Although their brief indicates that the complained-of findings of fact and conclusions of law are "without evidence to support" them and that they are "manifestly erroneous," the Bestemans do not specify whether their challenge to the various findings of fact regard their legal sufficiency or their factual sufficiency.
Questions of law are reviewed de novo. City of San Antonio v. TPLP Office Park Props., 218 S.W.3d 60, 66 (Tex. 2007). Questions of fact resolved by the trial court are subject to the same legal and factual sufficiency standards as jury findings. In re Doe, 19 S.W.3d 249, 253 (Tex. 2000).
The test for the legal sufficiency of evidence is "whether the evidence at trial would enable reasonable and fair-minded people to reach the verdict under review." City of Keller v. Wilson, 168 S.W.3d 802, 827 (Tex. 2005). In making this kind of determination, the Court credits favorable evidence if a reasonable fact-finder could, and disregards contrary evidence unless a reasonable fact-finder could not. Id. So long as the evidence falls within the zone of reasonable disagreement, the Court may not substitute its judgment for that of the fact-finder. Id. at 822. The trier of fact is the sole judge of the credibility of the witnesses and the weight to give their testimony. Id. at 819. In determining a no-evidence issue, the Court is to consider only the evidence and inferences that tend to support the finding and disregard all evidence and inferences to the contrary. Bradford v. Vento, 48 S.W.3d 749, 754 (Tex. 2001); Cont'l Coffee Prods. Co. v. Cazarez, 937 S.W.2d 444, 450 (Tex. 1996).
In contrast, when making a factual sufficiency review, the Court considers and weighs all the evidence and will set aside the verdict only if the evidence is so weak or the finding is so against the great weight and preponderance of the evidence that it is clearly wrong and unjust. Vickery v. Vickery, 999 S.W.2d 342, 376 (Tex. 1999) (op. on reh'g); Pool v. Ford Motor Co., 715 S.W.2d 629, 635 (Tex. 1986); Garza v. Alviar, 395 S.W.2d 821, 823 (Tex. 1965).
In the briefs filed with the trial court and on appeal, the Pitcocks rely upon a variety of legal postures and equitable remedies, which rest upon varied factual findings and legal conclusions. Some of the findings or conclusions are necessary to some of the theories of recovery, but not others. These findings or conclusions include a conclusion that oral notification by the Pitcocks of their intent to exercise the option sufficed, a conclusion that a failure to compel specific performance would produce unconscionable results, a finding of accident or mistake in a failure to provide written notice, a finding that a prospective purchaser was not in default in its obligations and had substantially complied, and others. Because resolutions of the points of error raised by the Bestemans rely heavily on an analysis of the accuracy and applicability of the findings of fact and conclusions of law entered by the trial court, we have examined these points of error first so they can be applied later to the other points raised on appeal.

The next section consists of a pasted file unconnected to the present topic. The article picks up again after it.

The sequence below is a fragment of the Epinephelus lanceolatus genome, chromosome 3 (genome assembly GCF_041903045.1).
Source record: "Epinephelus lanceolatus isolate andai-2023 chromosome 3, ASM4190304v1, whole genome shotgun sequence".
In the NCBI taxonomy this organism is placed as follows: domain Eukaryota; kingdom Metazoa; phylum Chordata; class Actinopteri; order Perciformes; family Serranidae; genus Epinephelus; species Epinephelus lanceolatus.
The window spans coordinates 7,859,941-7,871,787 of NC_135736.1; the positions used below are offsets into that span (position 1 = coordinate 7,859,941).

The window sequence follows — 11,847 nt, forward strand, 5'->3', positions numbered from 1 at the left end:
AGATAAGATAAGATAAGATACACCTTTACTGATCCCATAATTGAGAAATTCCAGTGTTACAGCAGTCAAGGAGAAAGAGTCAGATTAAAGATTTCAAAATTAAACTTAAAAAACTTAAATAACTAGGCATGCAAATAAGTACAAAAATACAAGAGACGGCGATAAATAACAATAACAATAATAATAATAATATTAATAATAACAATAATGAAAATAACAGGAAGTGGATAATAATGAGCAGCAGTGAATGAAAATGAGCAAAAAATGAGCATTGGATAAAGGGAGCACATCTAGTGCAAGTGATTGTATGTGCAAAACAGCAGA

The findings of fact and conclusions of law filed by the trial court are numbered together and the findings of fact are not differentiated from the conclusions of law. Some of the individually numbered items in the findings of fact and conclusions of law include both findings of fact and conclusions of law.
I. POINTS OF ERROR RELATED TO FINDINGS OF FACT / CONCLUSIONS OF LAW
A. Conclusion that Oral Notice of the Exercise of the Option to Purchase Was Sufficient
The trial court's finding/conclusion number 20 states that "The oral notifications given by [the Pitcocks] . . . were sufficient to comply with the . . . Notice Provision of the Lease, inasmuch as the Notice Provision specifically provides in its last sentence that `Notices delivered otherwise will be effective on receipt.'" This portion of the trial court's finding of fact and conclusion of law presents a question of law and is, therefore, reviewed de novo on appeal.
1. General Rule: Strict Compliance
It is a well-settled principle that strict compliance with the provisions of an option contract is required. See Jones v. Gibbs, 133 Tex. 627, 130 S.W.2d 265, 271 (Tex. Comm'n App.1939, opinion adopted); Crown Constr. Co. v. Huddleston, 961 S.W.2d 552, 558 (Tex.App.-San Antonio 1997, no pet.). Except in rare cases of equity, acceptance of an option must be unqualified, unambiguous, and strictly in accordance with the terms of the agreement. Crown Constr, 961 S.W.2d at 558 (citing Zeidman v. Davis, 161 Tex. 496, 342 S.W.2d 555, 558 (1961)).